radius_useraccount is added to the
netshowgroup and the
radius_priv_useraccount to the
sudogroups. This change enables all RADUS logins to run NCLU
net showcommands and all privileged RADIUS users to also run
net del, and
net commitcommands, and to use
Configure the RADIUS Client
To configure the RADIUS client, edit the
- Add the hostname or IP address of at least one RADIUS server (such as a freeradius server on Linux) and the shared secret used to authenticate and encrypt communication with each server.
Multiple server configuration lines are verified in the order listed. Other than memory, there is no limit to the number of RADIUS servers you want to use.
The server port number or name is optional. The system looks up the port in the
/etc/servicesfile. However, you can override the ports in the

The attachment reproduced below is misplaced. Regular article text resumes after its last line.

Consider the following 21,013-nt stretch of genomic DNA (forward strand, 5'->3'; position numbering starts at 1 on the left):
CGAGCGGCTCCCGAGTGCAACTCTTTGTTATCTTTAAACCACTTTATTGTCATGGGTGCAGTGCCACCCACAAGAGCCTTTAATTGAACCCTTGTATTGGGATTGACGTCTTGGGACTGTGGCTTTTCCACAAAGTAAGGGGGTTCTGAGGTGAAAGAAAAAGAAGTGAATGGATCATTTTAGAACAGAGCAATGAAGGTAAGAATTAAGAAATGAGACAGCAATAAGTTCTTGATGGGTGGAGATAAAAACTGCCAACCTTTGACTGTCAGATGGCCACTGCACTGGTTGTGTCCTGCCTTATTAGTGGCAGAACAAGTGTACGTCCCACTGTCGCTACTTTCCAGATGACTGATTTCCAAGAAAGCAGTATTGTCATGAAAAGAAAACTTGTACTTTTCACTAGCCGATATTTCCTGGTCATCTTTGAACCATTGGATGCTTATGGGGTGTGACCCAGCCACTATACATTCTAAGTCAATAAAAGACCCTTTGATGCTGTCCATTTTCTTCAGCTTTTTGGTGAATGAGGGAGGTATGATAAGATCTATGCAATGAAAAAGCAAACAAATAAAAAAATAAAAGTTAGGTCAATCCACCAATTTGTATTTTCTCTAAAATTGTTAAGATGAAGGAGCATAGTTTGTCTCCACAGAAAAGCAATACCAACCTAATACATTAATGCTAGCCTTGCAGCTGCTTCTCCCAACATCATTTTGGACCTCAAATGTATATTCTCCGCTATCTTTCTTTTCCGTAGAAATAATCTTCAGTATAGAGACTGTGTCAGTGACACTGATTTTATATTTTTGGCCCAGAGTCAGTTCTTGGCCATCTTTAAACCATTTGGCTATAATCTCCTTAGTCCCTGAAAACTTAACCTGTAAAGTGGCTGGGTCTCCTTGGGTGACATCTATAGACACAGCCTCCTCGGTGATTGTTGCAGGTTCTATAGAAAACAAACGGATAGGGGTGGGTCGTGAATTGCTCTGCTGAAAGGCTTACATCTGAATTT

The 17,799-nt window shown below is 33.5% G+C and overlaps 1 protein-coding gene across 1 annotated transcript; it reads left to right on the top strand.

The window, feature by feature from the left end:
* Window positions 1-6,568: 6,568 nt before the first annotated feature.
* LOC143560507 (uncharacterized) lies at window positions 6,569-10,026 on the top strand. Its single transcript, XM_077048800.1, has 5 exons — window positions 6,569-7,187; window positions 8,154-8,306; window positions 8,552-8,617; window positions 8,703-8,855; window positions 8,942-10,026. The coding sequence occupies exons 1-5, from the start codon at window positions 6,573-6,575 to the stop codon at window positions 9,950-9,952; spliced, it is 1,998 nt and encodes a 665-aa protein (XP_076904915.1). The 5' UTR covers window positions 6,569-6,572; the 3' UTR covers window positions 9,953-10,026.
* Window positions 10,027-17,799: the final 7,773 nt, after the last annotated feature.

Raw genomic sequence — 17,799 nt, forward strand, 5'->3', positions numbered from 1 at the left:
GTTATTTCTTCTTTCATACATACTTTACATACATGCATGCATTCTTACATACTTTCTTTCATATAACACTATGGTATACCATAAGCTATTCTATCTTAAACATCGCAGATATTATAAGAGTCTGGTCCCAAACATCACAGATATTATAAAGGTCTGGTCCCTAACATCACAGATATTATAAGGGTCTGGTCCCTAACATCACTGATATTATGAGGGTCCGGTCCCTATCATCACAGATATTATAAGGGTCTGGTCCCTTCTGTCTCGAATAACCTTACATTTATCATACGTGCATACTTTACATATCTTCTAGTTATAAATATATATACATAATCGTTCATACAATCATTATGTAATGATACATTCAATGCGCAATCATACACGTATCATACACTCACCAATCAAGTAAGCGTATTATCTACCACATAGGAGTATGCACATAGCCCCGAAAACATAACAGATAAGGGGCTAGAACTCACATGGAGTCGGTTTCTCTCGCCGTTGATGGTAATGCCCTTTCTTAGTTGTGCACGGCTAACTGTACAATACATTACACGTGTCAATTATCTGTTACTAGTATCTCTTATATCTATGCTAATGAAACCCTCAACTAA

- If the server is slow or latencies are high, change the
timeoutsetting. The setting defaults to 3 seconds.
- If you want to use a specific interface to reach the RADIUS server, specify the
src_ipoption. You can specify the hostname of the interface, an IPv4, or an IPv6 address. If you specify the
src_ipoption, you must also specify the
- Set the
vrf-namefield. This is typically set to mgmt if you are using a management VRF. You cannot specify more than one VRF.
The configuration file includes the
mapped_priv_user field that sets the account used for privileged RADIUS users and the
priv-lvl field that sets the minimum value for the privilege level to be considered a privileged login (the default value is 15). If you edit these fields, make sure the values match those set in the
The following example provides a sample
/etc/pam_radius_auth.conf file configuration:
If this is the first time you are configuring the RADIUS client, uncomment the
debug line to help with troubleshooting. The debugging messages are written to
/var/log/syslog. When the RADIUS client is working correctly, comment out the
As an optional step, you can set PAM configuration keywords by editing the
/usr/share/pam-configs/radius file. After you edit the file, you must run the
pam-auth-update --package command. PAM configuration keywords are described in the